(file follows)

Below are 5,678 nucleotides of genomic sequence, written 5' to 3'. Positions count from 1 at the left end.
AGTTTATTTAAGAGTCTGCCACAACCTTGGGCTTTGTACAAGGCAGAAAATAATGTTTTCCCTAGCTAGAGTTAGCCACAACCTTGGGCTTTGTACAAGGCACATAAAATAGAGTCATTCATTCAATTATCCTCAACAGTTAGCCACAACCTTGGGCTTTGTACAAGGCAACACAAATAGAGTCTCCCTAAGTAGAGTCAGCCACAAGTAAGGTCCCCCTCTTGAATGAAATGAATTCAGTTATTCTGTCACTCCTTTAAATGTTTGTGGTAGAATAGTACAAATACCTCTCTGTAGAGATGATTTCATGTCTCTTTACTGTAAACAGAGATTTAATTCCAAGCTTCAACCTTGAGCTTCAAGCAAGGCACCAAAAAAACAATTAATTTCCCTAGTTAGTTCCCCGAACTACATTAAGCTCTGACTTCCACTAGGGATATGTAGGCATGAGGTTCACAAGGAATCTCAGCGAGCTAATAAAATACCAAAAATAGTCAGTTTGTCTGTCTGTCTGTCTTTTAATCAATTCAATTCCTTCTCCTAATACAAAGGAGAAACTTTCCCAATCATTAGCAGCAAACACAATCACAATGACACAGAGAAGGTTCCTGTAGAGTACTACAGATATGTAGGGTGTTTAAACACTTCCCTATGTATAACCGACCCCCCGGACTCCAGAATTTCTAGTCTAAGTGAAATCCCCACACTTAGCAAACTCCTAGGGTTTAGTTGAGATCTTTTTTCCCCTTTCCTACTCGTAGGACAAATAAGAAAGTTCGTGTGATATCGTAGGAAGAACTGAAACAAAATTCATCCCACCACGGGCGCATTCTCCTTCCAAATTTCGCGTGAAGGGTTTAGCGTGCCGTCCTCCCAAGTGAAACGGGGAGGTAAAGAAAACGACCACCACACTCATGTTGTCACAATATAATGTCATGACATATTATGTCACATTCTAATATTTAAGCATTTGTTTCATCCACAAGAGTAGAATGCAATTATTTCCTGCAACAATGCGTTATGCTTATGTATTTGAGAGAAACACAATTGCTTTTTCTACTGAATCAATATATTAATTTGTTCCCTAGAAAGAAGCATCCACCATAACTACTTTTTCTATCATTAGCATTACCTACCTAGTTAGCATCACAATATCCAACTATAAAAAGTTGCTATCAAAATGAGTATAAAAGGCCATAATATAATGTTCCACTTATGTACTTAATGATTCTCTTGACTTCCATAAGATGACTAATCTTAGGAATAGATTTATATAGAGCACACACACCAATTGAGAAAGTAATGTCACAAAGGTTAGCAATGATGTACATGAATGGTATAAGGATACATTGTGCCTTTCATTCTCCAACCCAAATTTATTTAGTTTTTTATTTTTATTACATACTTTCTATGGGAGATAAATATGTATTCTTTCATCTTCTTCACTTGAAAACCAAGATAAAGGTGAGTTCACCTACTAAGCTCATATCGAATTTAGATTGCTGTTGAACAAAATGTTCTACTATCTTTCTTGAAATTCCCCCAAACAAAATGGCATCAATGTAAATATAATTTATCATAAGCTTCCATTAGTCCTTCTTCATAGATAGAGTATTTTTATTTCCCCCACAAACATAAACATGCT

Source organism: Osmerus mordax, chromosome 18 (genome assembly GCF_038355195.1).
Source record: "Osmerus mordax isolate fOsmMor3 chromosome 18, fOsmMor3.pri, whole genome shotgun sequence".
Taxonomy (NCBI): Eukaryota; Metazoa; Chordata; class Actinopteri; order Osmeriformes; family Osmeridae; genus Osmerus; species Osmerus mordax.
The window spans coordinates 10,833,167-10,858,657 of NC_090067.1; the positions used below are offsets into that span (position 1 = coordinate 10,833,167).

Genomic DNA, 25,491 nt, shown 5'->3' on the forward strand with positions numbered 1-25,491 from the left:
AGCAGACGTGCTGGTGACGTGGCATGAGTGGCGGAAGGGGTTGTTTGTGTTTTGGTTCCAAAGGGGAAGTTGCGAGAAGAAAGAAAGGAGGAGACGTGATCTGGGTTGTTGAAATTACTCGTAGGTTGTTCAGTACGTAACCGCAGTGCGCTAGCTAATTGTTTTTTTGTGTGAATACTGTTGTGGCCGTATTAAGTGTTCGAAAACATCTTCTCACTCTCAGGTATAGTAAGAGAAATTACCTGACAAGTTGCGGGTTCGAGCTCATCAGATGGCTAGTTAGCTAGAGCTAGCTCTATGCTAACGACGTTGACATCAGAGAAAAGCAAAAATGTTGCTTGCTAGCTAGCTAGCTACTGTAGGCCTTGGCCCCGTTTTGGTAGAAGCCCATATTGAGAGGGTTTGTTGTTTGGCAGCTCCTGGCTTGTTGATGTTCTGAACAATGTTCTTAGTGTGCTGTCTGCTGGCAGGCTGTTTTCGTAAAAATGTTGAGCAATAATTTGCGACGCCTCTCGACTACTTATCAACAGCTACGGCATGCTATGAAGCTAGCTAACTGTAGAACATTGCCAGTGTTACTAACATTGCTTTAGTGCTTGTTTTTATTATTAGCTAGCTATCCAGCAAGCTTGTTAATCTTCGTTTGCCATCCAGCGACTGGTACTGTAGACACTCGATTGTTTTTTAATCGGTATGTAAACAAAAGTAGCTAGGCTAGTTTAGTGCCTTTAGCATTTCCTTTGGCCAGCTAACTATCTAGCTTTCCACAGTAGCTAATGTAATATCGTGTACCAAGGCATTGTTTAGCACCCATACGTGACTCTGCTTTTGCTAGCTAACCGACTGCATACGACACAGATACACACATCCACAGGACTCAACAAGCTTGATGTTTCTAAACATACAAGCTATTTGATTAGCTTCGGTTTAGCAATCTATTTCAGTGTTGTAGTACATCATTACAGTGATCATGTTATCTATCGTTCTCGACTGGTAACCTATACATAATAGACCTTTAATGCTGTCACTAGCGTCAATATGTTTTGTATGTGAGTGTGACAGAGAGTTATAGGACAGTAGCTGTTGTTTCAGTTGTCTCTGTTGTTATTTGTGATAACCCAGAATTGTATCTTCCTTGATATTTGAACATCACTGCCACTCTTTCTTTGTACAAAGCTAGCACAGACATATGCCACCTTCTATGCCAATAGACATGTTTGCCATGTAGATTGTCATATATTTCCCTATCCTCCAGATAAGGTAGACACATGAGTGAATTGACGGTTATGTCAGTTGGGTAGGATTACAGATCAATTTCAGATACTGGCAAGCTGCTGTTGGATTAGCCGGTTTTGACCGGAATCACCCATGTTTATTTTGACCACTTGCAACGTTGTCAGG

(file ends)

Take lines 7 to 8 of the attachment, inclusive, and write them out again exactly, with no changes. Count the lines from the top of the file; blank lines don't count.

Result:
Genomic DNA, 25,491 nt, shown 5'->3' on the forward strand with positions numbered 1-25,491 from the left:
AGCAGACGTGCTGGTGACGTGGCATGAGTGGCGGAAGGGGTTGTTTGTGTTTTGGTTCCAAAGGGGAAGTTGCGAGAAGAAAGAAAGGAGGAGACGTGATCTGGGTTGTTGAAATTACTCGTAGGTTGTTCAGTACGTAACCGCAGTGCGCTAGCTAATTGTTTTTTTGTGTGAATACTGTTGTGGCCGTATTAAGTGTTCGAAAACATCTTCTCACTCTCAGGTATAGTAAGAGAAATTACCTGACAAGTTGCGGGTTCGAGCTCATCAGATGGCTAGTTAGCTAGAGCTAGCTCTATGCTAACGACGTTGACATCAGAGAAAAGCAAAAATGTTGCTTGCTAGCTAGCTAGCTACTGTAGGCCTTGGCCCCGTTTTGGTAGAAGCCCATATTGAGAGGGTTTGTTGTTTGGCAGCTCCTGGCTTGTTGATGTTCTGAACAATGTTCTTAGTGTGCTGTCTGCTGGCAGGCTGTTTTCGTAAAAATGTTGAGCAATAATTTGCGACGCCTCTCGACTACTTATCAACAGCTACGGCATGCTATGAAGCTAGCTAACTGTAGAACATTGCCAGTGTTACTAACATTGCTTTAGTGCTTGTTTTTATTATTAGCTAGCTATCCAGCAAGCTTGTTAATCTTCGTTTGCCATCCAGCGACTGGTACTGTAGACACTCGATTGTTTTTTAATCGGTATGTAAACAAAAGTAGCTAGGCTAGTTTAGTGCCTTTAGCATTTCCTTTGGCCAGCTAACTATCTAGCTTTCCACAGTAGCTAATGTAATATCGTGTACCAAGGCATTGTTTAGCACCCATACGTGACTCTGCTTTTGCTAGCTAACCGACTGCATACGACACAGATACACACATCCACAGGACTCAACAAGCTTGATGTTTCTAAACATACAAGCTATTTGATTAGCTTCGGTTTAGCAATCTATTTCAGTGTTGTAGTACATCATTACAGTGATCATGTTATCTATCGTTCTCGACTGGTAACCTATACATAATAGACCTTTAATGCTGTCACTAGCGTCAATATGTTTTGTATGTGAGTGTGACAGAGAGTTATAGGACAGTAGCTGTTGTTTCAGTTGTCTCTGTTGTTATTTGTGATAACCCAGAATTGTATCTTCCTTGATATTTGAACATCACTGCCACTCTTTCTTTGTACAAAGCTAGCACAGACATATGCCACCTTCTATGCCAATAGACATGTTTGCCATGTAGATTGTCATATATTTCCCTATCCTCCAGATAAGGTAGACACATGAGTGAATTGACGGTTATGTCAGTTGGGTAGGATTACAGATCAATTTCAGATACTGGCAAGCTGCTGTTGGATTAGCCGGTTTTGACCGGAATCACCCATGTTTATTTTGACCACTTGCAACGTTGTCAGG